If you’re after a European sports fan research report, YouGov’s ‘The many faces of sports fans across Europe’ is a decent place to start.  The report looks at sports audiences in eight markets – Denmark, France, Germany, Italy, Norway, Spain, Sweden and the UK. In each market, it examines a range of subjects including:

  1. Favourite sports
  2. Prestigious sports events
  3. Fan demographics
  4. Fans’ media consumption – by type and amount
  5. Social media use
  6. Brand preference

Highlights from the European sports fan research report include:

Favourite sports properties (note: this has been calculated by asking people if they watched or followed a sports event or league over the past year. Strive’s perspective is that ‘watched’ may indicate reach better than preference/favourite and so this should be considered when reading the output)

  • Football properties are the favourite in four of the eight markets, including the UK, with 21 appearances out of a possible 40 top five spots
  • Nine different sports appear across the countries top five
  • The UEFA Champions League is the most popular property, appearing seven times out of the eight top-fives. Maybe surprisingly, the Tour de France and Formula 1 come next with three top-five rankings each
  • Domestic football leagues make an appearance in every top five. This is no surprise given the volume of games and the ‘watched’ element of the research may skew these results somewhat
  • Rugby’s Six Nations only makes the top-five in the UK
  • In Sweden sport in general commands less interest with only 14.2% of the population watching/following their most popular sports property. Five fifth-placed sports in other countries beat this. The UK has an even split, whilst Italy has the biggest disparity between first and fifth place

Prestigious sports events

  • Maybe unsurprisingly popularity doesn’t equate to prestige. The Olympics and tennis properties are seen as the most prestigious in six of the eight countries (three each). Wimbledon is deemed the most prestigious in the UK
  • Perception of prestige tends to be fairly steady, illustrating the power of brand to influence and the investment and time needed by competition brands to change the perception

Fan demographics

  • In almost every market people are more likely to be sports fans the older they are
  • This is attributed to younger people having a wider interest range, different media consumption habits and lower disposable income (making following the sports harder). We would suggest that lowering participation levels and greater competition for attention than previous generations (e.g. from gaming and social media) is also having a negative impact on sports fandom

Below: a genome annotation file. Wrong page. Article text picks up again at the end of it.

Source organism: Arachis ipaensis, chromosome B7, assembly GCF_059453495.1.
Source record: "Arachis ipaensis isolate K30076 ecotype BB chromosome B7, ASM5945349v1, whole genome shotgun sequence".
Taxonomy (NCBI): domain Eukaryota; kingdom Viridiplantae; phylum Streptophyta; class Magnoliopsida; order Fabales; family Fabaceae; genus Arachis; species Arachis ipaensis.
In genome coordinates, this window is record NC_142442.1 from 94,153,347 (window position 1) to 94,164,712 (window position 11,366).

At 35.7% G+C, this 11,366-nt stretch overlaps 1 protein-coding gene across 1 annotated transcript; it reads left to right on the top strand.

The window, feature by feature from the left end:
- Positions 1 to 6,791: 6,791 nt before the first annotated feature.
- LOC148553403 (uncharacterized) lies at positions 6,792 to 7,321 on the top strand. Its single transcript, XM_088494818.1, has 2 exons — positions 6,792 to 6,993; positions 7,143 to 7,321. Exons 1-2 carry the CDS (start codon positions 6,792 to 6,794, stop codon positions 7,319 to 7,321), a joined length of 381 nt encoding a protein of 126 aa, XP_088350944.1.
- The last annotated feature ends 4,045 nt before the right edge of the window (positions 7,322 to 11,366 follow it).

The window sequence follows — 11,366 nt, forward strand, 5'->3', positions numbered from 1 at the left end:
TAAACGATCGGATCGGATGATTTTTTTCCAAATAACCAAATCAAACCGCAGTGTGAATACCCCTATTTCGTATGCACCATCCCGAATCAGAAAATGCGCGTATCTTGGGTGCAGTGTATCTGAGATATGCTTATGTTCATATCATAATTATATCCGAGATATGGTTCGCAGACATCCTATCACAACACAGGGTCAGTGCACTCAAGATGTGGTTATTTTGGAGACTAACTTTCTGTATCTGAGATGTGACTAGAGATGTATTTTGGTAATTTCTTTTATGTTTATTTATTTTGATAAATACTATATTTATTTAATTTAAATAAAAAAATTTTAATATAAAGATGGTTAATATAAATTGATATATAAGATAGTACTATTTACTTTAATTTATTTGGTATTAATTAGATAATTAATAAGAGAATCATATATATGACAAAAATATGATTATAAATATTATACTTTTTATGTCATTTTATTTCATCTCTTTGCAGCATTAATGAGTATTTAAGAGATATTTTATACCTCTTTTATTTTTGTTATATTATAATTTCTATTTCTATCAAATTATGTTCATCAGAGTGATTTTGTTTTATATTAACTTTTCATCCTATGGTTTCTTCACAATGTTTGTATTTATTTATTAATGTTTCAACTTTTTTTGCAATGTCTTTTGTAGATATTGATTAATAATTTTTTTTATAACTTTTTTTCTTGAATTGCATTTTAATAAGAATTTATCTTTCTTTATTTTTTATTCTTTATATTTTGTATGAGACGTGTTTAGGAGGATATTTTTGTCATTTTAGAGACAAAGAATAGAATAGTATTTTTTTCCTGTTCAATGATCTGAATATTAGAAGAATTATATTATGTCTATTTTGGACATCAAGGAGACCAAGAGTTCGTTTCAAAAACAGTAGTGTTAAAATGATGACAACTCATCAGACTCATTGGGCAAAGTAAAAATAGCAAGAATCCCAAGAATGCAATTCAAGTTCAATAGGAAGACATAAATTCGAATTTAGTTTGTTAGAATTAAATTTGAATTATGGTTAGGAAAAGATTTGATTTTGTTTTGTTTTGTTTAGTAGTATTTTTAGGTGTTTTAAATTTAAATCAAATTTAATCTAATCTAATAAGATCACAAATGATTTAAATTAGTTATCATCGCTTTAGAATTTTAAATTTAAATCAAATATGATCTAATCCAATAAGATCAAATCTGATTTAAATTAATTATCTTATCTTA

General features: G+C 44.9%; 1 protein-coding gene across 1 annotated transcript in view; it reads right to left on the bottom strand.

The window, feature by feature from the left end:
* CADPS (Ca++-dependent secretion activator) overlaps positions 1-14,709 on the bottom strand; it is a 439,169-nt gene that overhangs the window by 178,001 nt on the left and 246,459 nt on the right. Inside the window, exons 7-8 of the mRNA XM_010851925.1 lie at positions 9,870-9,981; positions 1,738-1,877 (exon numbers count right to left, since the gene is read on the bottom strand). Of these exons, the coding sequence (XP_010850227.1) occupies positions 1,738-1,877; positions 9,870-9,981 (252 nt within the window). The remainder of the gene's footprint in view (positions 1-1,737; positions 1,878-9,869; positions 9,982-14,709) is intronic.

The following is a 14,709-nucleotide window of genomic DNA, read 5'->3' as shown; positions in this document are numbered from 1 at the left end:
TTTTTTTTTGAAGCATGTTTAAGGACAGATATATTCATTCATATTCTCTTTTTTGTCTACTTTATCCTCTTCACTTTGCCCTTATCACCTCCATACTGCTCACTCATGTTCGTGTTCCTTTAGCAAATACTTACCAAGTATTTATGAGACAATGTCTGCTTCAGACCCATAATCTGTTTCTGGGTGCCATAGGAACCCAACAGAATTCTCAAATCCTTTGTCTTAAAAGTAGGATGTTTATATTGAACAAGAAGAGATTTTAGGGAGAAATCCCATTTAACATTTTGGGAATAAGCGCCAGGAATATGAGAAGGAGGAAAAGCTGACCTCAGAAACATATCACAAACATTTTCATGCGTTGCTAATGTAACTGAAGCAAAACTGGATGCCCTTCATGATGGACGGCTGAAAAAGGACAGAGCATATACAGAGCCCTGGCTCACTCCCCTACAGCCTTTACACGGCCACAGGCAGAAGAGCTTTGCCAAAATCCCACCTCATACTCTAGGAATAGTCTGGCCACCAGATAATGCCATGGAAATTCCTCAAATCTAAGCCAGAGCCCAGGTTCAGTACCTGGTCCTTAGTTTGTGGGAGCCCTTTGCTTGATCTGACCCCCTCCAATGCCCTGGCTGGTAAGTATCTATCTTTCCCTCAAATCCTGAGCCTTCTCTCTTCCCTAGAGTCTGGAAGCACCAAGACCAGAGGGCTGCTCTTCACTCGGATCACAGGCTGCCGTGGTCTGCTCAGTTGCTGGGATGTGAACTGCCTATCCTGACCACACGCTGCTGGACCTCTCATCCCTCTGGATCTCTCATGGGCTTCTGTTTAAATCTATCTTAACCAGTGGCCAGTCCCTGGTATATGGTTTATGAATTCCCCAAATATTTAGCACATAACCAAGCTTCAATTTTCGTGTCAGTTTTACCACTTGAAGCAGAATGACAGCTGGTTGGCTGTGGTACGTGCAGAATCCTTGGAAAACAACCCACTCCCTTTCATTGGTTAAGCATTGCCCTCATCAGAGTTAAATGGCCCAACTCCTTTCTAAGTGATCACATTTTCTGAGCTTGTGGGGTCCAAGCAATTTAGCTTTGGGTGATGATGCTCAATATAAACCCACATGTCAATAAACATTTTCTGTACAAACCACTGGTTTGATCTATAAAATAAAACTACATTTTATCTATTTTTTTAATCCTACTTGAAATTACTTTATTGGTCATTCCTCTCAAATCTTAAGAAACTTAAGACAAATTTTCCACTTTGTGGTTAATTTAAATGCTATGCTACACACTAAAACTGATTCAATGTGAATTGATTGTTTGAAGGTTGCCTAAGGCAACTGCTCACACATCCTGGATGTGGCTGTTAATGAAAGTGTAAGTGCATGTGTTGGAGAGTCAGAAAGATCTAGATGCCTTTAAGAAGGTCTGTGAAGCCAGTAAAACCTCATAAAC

• The UK suffers the most of any country. In its youngest age category (18-24yrs old) it under-indexes compared to the general population the most.  Additionally, 74% of sports fanbase is male, the most lopsided gender balance across all countries
  • This is recognised by UK sports governing bodies who are launching numerous efforts to attract younger people, and especially women, into a sport

Media consumption

  • In general, sports fans TV habits are the same as the national population across all markets
  • Social media use by sports fans varies across markets, with the exception of Facebook which is consistently the most visited platform. Note, that isn’t to say it is the most visited for sports content, just that it is the one used the most
  • Instagram is the second favourite across five of the eight markets
  • German sports fans are the lowest users of social media
  • Given the age of sports fans, it is probably of no great surprise to learn that TV is the dominant medium for live sports consumption across all markets
  • Interestingly the UK and Spanish sports fans are most likely to watch on a mobile phone

Brand preference

  • Interestingly in the UK the net positive impression of car and banking brands are lower in football fans than the general population. In the most part, across all other countries, the reverse is true. It could be, therefore, that sports sponsorship by these two categories actually has a negative rather than positive impact on the brand association. Maybe one for Barclays to think about!

Click here to download the European sports fan research report 2020.

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